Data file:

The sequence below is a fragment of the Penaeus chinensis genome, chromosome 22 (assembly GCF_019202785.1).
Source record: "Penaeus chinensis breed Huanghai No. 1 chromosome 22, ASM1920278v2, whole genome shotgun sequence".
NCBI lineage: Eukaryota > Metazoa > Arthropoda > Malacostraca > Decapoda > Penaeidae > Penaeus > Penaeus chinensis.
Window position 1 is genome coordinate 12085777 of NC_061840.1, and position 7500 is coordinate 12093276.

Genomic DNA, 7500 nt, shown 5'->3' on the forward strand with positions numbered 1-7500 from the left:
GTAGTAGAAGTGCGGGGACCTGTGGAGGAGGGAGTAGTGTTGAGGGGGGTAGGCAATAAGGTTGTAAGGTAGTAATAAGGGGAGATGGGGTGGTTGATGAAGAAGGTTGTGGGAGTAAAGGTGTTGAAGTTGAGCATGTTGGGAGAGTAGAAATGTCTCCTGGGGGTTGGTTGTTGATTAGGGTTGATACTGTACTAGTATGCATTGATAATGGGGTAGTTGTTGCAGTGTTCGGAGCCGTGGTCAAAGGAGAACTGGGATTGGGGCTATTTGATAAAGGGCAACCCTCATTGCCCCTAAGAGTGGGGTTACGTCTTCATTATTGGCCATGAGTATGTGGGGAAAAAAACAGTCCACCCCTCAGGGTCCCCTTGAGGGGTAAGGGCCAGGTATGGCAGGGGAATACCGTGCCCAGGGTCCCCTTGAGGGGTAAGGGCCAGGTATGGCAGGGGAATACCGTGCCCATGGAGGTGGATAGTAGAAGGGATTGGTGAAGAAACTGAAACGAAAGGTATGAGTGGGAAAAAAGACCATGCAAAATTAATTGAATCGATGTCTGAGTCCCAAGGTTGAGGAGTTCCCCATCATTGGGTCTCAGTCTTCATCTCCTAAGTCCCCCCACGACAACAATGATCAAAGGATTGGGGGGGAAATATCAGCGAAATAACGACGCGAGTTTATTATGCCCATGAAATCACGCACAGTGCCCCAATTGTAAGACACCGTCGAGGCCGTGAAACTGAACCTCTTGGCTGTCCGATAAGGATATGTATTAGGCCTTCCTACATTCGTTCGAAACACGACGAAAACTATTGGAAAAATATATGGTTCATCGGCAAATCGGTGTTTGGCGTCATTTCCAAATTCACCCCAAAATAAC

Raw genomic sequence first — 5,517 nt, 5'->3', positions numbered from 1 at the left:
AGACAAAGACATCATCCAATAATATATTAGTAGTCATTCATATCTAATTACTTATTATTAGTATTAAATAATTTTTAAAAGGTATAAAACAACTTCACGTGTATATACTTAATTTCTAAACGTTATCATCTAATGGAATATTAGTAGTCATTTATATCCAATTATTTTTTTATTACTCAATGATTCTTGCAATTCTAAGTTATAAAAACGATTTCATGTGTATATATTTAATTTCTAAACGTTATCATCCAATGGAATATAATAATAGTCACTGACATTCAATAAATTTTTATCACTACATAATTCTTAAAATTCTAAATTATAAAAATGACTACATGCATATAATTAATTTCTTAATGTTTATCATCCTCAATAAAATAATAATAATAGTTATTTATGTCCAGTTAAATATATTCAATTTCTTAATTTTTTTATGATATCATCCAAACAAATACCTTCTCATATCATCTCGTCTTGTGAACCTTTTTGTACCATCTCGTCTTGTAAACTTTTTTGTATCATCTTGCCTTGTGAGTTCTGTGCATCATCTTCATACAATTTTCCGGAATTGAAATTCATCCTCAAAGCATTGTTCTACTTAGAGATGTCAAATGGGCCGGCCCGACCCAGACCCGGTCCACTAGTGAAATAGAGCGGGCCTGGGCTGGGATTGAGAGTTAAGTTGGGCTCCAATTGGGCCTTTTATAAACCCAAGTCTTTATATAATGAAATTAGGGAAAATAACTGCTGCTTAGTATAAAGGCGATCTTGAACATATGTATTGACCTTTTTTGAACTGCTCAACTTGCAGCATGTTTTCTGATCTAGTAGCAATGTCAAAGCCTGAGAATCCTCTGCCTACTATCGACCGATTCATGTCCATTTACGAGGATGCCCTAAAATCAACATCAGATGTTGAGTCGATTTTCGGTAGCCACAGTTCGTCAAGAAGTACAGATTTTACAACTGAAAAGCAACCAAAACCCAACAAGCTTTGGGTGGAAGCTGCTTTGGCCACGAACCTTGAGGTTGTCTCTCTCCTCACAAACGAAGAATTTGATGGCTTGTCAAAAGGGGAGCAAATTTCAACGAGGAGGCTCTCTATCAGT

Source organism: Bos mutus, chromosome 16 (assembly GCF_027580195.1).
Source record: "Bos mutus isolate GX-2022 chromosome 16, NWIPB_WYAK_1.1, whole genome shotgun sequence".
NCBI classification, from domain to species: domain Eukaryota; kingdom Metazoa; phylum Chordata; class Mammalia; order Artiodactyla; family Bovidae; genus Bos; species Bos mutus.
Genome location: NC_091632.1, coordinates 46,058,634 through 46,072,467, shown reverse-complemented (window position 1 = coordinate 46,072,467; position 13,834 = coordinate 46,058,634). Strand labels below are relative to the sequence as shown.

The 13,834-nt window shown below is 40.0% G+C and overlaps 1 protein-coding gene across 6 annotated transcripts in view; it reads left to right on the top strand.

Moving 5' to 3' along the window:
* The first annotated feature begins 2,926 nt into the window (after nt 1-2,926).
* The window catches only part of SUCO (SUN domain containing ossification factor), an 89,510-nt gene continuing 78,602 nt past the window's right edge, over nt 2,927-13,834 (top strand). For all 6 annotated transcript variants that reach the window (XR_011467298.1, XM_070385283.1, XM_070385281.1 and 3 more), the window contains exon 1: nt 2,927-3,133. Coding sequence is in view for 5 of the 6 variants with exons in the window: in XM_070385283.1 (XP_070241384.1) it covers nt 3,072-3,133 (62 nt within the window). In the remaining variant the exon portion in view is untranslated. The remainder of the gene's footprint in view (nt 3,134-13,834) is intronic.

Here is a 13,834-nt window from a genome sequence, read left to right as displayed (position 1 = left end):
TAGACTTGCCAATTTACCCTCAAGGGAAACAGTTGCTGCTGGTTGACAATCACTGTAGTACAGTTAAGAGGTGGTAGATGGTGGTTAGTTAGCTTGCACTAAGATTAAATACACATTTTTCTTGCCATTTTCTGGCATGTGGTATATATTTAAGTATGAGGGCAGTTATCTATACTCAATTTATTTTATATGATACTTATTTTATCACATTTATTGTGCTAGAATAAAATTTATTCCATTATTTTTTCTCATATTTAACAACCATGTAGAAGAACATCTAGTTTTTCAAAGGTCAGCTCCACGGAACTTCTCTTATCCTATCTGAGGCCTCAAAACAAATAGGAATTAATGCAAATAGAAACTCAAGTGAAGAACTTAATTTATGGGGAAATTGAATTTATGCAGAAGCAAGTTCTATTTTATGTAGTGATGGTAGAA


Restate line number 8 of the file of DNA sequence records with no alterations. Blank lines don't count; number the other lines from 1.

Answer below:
AGACAAAGACATCATCCAATAATATATTAGTAGTCATTCATATCTAATTACTTATTATTAGTATTAAATAATTTTTAAAAGGTATAAAACAACTTCACGTGTATATACTTAATTTCTAAACGTTATCATCTAATGGAATATTAGTAGTCATTTATATCCAATTATTTTTTTATTACTCAATGATTCTTGCAATTCTAAGTTATAAAAACGATTTCATGTGTATATATTTAATTTCTAAACGTTATCATCCAATGGAATATAATAATAGTCACTGACATTCAATAAATTTTTATCACTACATAATTCTTAAAATTCTAAATTATAAAAATGACTACATGCATATAATTAATTTCTTAATGTTTATCATCCTCAATAAAATAATAATAATAGTTATTTATGTCCAGTTAAATATATTCAATTTCTTAATTTTTTTATGATATCATCCAAACAAATACCTTCTCATATCATCTCGTCTTGTGAACCTTTTTGTACCATCTCGTCTTGTAAACTTTTTTGTATCATCTTGCCTTGTGAGTTCTGTGCATCATCTTCATACAATTTTCCGGAATTGAAATTCATCCTCAAAGCATTGTTCTACTTAGAGATGTCAAATGGGCCGGCCCGACCCAGACCCGGTCCACTAGTGAAATAGAGCGGGCCTGGGCTGGGATTGAGAGTTAAGTTGGGCTCCAATTGGGCCTTTTATAAACCCAAGTCTTTATATAATGAAATTAGGGAAAATAACTGCTGCTTAGTATAAAGGCGATCTTGAACATATGTATTGACCTTTTTTGAACTGCTCAACTTGCAGCATGTTTTCTGATCTAGTAGCAATGTCAAAGCCTGAGAATCCTCTGCCTACTATCGACCGATTCATGTCCATTTACGAGGATGCCCTAAAATCAACATCAGATGTTGAGTCGATTTTCGGTAGCCACAGTTCGTCAAGAAGTACAGATTTTACAACTGAAAAGCAACCAAAACCCAACAAGCTTTGGGTGGAAGCTGCTTTGGCCACGAACCTTGAGGTTGTCTCTCTCCTCACAAACGAAGAATTTGATGGCTTGTCAAAAGGGGAGCAAATTTCAACGAGGAGGCTCTCTATCAGT